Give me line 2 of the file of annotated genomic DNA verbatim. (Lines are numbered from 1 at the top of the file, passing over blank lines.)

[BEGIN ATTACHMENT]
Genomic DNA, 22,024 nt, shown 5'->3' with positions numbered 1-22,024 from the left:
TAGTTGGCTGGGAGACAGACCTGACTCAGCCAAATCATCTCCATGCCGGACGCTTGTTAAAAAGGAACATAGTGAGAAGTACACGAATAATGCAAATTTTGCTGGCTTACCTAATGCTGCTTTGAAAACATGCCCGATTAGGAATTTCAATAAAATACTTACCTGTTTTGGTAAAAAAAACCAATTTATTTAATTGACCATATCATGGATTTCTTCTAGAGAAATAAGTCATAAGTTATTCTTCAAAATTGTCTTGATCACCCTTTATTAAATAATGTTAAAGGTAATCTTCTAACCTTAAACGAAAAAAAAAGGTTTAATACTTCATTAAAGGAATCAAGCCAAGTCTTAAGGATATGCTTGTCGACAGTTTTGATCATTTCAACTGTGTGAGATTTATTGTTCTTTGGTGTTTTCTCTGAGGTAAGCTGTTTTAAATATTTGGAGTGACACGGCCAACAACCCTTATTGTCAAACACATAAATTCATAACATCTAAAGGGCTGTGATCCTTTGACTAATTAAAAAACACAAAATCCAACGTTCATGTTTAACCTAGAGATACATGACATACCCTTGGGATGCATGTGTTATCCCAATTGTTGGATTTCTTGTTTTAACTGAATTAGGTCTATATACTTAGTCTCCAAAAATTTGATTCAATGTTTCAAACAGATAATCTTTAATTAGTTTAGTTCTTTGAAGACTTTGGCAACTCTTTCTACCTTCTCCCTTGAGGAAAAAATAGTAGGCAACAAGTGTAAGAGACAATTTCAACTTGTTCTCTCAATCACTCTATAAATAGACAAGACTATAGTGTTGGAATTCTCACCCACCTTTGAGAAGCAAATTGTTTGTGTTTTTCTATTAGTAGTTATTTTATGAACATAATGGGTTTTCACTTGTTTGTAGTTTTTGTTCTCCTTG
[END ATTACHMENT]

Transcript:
TAGTTGGCTGGGAGACAGACCTGACTCAGCCAAATCATCTCCATGCCGGACGCTTGTTAAAAAGGAACATAGTGAGAAGTACACGAATAATGCAAATTTTGCTGGCTTACCTAATGCTGCTTTGAAAACATGCCCGATTAGGAATTTCAATAAAATACTTACCTGTTTTGGTAAAAAAAACCAATTTATTTAATTGACCATATCATGGATTTCTTCTAGAGAAATAAGTCATAAGTTATTCTTCAAAATTGTCTTGATCACCCTTTATTAAATAATGTTAAAGGTAATCTTCTAACCTTAAACGAAAAAAAAAGGTTTAATACTTCATTAAAGGAATCAAGCCAAGTCTTAAGGATATGCTTGTCGACAGTTTTGATCATTTCAACTGTGTGAGATTTATTGTTCTTTGGTGTTTTCTCTGAGGTAAGCTGTTTTAAATATTTGGAGTGACACGGCCAACAACCCTTATTGTCAAACACATAAATTCATAACATCTAAAGGGCTGTGATCCTTTGACTAATTAAAAAACACAAAATCCAACGTTCATGTTTAACCTAGAGATACATGACATACCCTTGGGATGCATGTGTTATCCCAATTGTTGGATTTCTTGTTTTAACTGAATTAGGTCTATATACTTAGTCTCCAAAAATTTGATTCAATGTTTCAAACAGATAATCTTTAATTAGTTTAGTTCTTTGAAGACTTTGGCAACTCTTTCTACCTTCTCCCTTGAGGAAAAAATAGTAGGCAACAAGTGTAAGAGACAATTTCAACTTGTTCTCTCAATCACTCTATAAATAGACAAGACTATAGTGTTGGAATTCTCACCCACCTTTGAGAAGCAAATTGTTTGTGTTTTTCTATTAGTAGTTATTTTATGAACATAATGGGTTTTCACTTGTTTGTAGTTTTTGTTCTCCTTG